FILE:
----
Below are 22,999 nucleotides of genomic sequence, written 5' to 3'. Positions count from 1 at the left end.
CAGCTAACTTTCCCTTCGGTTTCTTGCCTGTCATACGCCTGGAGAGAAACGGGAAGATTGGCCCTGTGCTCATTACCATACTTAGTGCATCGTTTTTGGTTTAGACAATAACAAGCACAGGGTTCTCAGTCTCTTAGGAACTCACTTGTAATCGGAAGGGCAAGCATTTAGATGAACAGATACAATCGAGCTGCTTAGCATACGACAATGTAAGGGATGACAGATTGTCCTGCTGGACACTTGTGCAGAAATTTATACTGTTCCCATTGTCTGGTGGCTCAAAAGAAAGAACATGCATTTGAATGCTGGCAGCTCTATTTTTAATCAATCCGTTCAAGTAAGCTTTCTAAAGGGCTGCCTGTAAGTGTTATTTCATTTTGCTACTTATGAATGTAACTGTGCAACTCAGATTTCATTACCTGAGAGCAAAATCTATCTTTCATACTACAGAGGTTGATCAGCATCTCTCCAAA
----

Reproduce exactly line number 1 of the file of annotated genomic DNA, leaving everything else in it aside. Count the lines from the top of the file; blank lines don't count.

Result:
Below are 22,999 nucleotides of genomic sequence, written 5' to 3'. Positions count from 1 at the left end.